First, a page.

— Will Warburton • George Gissing

... man, and, under sunshine, give him bread, and, in their springing in the early year, mixed with their native flowers, have given us (far more than the new leaves of trees) the thought and word of "spring," divide themselves broadly into three great groups—the grasses, sedges, and rushes. The grasses are essentially a clothing for healthy and pure ground, watered by occasional rain, but in itself dry, and fit for all cultivated pasture and corn. They are distinctively plants with round and ...
— The Queen of the Air • John Ruskin

... succeeded. His smooth, soft ways won Olaf's heart and the open-minded king put complete trust in him. Sigvalde finally, after bringing about much delay by his false arts, engaged to pilot Olaf with his own fleet through the dangerous waters of the coast, and even induced him to divide his ships by sending part of them ...
— Historical Tales, Vol. 9 (of 15) - The Romance of Reality. Scandinavian. • Charles Morris

... character of judge or umpire; but is it that he always possesses discrimination—has he always insight (for these are the primary ideas attaching themselves to [Greek: krino], whence [Greek: kritikos] comes)—does he divide between the merely arbitrary and incidental, and see into the absolute and eternal Art-Soul that vivifies a poem or a picture? If so, then is he ...
— Continental Monthly, Vol. III, No IV, April 1863 - Devoted to Literature and National Policy • Various

... sand, but the water is so deep that there is no anchorage near its shores, except to leeward, or on the west side, where a ship may anchor in forty fathoms, close to the shore in the harbour. This harbour runs so deep into the island as almost to divide it into two, which are joined by so narrow a neck of land that the Malays often haul their canoes across. On the east side of the entry into the harbour there is a small fort of six guns, close to which the depth is twenty fathoms. About a league farther up is the usual ...
— A General History and Collection of Voyages and Travels, Volume X • Robert Kerr

... had in this legislature a task peculiarly their own: to divide Sangamon County, and to make Springfield instead of Vandalia the state capital. Amid all the whirl of the legislation concerning improvements Lincoln kept this especial purpose always in view. It is said ...
— Abraham Lincoln, Vol. I. • John T. Morse

... her breast, it doth divide In two slow rivers, that the crimson blood Circles her body in on every side, Who, like a late-sack'd island, vastly stood Bare and unpeopled in this fearful flood. Some of her blood still pure and red remain'd, And some look'd black, and ...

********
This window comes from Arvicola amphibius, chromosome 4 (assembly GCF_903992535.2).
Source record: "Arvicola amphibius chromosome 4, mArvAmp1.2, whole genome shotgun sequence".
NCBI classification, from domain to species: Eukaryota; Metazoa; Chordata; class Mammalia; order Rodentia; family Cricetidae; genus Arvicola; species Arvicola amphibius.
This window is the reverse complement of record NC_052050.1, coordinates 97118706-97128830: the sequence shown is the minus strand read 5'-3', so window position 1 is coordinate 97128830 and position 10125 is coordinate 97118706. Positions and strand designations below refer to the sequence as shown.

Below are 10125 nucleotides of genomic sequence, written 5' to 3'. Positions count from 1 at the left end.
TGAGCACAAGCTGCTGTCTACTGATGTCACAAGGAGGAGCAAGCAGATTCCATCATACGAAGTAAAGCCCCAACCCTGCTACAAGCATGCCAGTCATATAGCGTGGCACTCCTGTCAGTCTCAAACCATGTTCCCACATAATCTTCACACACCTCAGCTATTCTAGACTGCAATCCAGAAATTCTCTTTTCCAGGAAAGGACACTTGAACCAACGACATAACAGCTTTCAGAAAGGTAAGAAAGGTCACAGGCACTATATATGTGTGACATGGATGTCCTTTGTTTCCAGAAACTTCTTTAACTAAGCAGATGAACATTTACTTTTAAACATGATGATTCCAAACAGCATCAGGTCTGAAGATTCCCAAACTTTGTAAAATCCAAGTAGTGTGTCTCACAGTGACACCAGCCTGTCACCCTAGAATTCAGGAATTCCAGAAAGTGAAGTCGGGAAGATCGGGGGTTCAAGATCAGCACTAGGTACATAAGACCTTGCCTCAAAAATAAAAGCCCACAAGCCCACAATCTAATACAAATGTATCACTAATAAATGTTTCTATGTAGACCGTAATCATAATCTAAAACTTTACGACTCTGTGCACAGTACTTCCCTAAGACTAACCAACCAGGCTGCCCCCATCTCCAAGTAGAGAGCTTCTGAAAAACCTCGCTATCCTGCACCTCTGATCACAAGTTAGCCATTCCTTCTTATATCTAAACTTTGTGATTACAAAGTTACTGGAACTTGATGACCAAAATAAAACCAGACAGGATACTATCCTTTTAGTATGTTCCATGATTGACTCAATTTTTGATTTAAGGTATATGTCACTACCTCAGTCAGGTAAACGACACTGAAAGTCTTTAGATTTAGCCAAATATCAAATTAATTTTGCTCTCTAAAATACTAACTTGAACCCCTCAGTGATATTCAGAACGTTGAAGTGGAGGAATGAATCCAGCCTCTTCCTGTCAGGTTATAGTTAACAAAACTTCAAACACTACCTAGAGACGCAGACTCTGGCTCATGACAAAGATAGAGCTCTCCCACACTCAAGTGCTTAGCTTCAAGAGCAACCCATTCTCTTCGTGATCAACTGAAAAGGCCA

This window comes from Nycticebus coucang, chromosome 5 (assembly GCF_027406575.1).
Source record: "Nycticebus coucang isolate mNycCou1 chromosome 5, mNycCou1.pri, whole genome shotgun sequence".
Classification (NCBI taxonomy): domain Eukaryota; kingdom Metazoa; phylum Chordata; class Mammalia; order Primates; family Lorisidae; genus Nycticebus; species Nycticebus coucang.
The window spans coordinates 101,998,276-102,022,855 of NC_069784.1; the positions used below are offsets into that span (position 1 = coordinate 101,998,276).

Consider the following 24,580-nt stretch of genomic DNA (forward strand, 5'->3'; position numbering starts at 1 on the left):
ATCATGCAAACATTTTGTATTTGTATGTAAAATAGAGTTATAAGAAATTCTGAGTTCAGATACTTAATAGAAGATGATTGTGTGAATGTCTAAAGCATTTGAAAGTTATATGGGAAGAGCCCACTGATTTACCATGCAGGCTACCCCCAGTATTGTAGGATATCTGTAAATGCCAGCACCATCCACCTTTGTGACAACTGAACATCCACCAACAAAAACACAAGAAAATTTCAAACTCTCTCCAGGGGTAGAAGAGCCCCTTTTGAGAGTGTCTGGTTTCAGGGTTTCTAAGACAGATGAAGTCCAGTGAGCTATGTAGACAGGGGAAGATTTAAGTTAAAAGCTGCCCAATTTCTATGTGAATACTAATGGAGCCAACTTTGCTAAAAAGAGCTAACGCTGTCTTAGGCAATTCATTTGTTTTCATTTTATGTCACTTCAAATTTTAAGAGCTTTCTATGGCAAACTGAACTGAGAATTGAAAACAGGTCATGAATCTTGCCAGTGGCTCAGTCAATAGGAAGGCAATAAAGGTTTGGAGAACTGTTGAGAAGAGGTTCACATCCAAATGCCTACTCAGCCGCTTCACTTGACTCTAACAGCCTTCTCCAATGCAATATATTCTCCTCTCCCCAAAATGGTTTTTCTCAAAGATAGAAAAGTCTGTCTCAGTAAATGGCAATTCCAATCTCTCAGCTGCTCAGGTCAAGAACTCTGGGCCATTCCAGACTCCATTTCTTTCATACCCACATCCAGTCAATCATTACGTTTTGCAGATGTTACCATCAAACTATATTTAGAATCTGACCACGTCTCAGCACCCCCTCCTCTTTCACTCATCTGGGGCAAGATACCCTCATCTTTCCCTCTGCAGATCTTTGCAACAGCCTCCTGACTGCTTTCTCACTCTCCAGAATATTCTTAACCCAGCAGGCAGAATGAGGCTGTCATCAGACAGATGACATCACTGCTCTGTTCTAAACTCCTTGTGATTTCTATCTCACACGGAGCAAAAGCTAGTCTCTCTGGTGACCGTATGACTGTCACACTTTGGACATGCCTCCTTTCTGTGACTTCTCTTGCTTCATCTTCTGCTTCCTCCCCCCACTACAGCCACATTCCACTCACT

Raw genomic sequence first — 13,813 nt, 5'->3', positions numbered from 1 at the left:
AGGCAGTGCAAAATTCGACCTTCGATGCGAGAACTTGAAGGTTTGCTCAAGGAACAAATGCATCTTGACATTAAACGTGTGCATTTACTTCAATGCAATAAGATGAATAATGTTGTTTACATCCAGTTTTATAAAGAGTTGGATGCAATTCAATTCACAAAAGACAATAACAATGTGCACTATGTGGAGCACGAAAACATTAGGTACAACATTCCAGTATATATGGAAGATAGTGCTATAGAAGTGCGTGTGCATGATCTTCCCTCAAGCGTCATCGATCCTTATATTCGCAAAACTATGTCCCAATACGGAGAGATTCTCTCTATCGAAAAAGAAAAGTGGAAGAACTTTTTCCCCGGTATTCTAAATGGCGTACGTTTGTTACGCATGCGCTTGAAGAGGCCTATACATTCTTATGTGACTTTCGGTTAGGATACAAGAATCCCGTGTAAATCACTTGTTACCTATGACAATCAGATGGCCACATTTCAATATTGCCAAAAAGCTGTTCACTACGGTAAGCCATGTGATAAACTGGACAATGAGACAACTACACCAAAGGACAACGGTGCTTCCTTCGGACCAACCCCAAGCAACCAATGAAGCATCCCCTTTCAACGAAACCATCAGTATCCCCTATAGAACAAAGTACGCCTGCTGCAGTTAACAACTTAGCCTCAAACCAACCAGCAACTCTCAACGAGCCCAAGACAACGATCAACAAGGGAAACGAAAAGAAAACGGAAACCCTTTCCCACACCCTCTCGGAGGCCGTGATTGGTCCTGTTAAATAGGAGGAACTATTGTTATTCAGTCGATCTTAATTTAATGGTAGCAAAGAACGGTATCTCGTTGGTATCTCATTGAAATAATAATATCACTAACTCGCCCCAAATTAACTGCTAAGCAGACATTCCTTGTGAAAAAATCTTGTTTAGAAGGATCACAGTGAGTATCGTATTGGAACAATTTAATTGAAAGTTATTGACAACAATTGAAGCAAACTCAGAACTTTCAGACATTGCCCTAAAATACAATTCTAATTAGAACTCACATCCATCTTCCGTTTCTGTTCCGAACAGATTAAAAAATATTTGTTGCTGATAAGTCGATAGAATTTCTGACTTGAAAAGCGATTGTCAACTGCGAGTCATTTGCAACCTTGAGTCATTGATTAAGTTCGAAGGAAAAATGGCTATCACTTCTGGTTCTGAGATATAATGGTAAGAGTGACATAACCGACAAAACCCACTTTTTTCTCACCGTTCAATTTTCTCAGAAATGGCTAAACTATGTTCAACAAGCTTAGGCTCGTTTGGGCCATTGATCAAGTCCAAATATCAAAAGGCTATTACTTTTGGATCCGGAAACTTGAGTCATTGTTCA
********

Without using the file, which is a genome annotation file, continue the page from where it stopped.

— The Rape of Lucrece • William Shakespeare [Clark edition]

... the trail with wagons. But we knew that he would continue down the river, and the general gave orders to take the best route down-stream, which I found to be on the east side. Before we could make any headway with our wagon trains we had to leave the river and get out on the divide. ...
— An Autobiography of Buffalo Bill (Colonel W. F. Cody) • Buffalo Bill (William Frederick Cody)

... twelve individuals who are trustees were possessed of all the franchises and immunities conferred by the charter. By the acts, nine other trustees and twenty-five overseers are admitted, against their will, to divide these franchises ...
— The Great Speeches and Orations of Daniel Webster • Daniel Webster

... So this year we mean to have no kitchen-garden but mustard and cress. One of us plants, and the other waters, but Jack likes the watering-pot; And then when my turn comes to water he says it's too hot! We sometimes quarrel about the garden, and once Jack hit me with the spade; So we settled to divide it in two by a path up the middle, and that's made. We want some yellow sand now to make the walk pretty, but there's none about here, So we mean to get some in the old carpet-bag, if we go to the seaside this year. On Monday we ...
— Verses for Children - and Songs for Music • Juliana Horatia Ewing

... Mrs. Nason began chatting with Alice in the pleasantest way possible, and with seemingly cordial interest in all she said, while Blanch wisely kept quiet and Edith devoted herself to Albert. It was after the second curtain when Mrs. Nason said: "I must insist that you divide your visit with us, Miss Page, and allow us to return a little of your hospitality. Of course I understand that your brother comes first, and rightly too, but we must claim a ...
— Uncle Terry - A Story of the Maine Coast • Charles Clark Munn

... our store of powder inexhaustible, and so keep us here until he had extorted the last of it. I found that the Waganda have the same absurd notion here as the Wanyambo have in Karague, of Kamrasi's supernatural power in being able to divide the waters of the Nile in the same manner as Moses did the ...
— The Discovery of the Source of the Nile • John Hanning Speke

... wouldn't mind if I made each of you something out of wood with my jackknife," put in Phil Franklin, somewhat awkwardly. "You know, handling a jackknife is one of my specialties," he added, with a grin. "So please accept these with our compliments. You can divide ...
— The Rover Boys in the Land of Luck - Stirring Adventures in the Oil Fields • Edward Stratemeyer

... But here is the difficulty. It takes two seconds, say, for the shell to travel to the range of the plane. The gunner must wait for its burst before he can spot his shot. Ninety miles an hour is a mile and a half a minute. Divide that by thirty and you have about a hundred yards which the plane has travelled from the time the shell left the gun-muzzle till it burst. It becomes a matter of discounting the aviator's speed and guessing from experience which way ...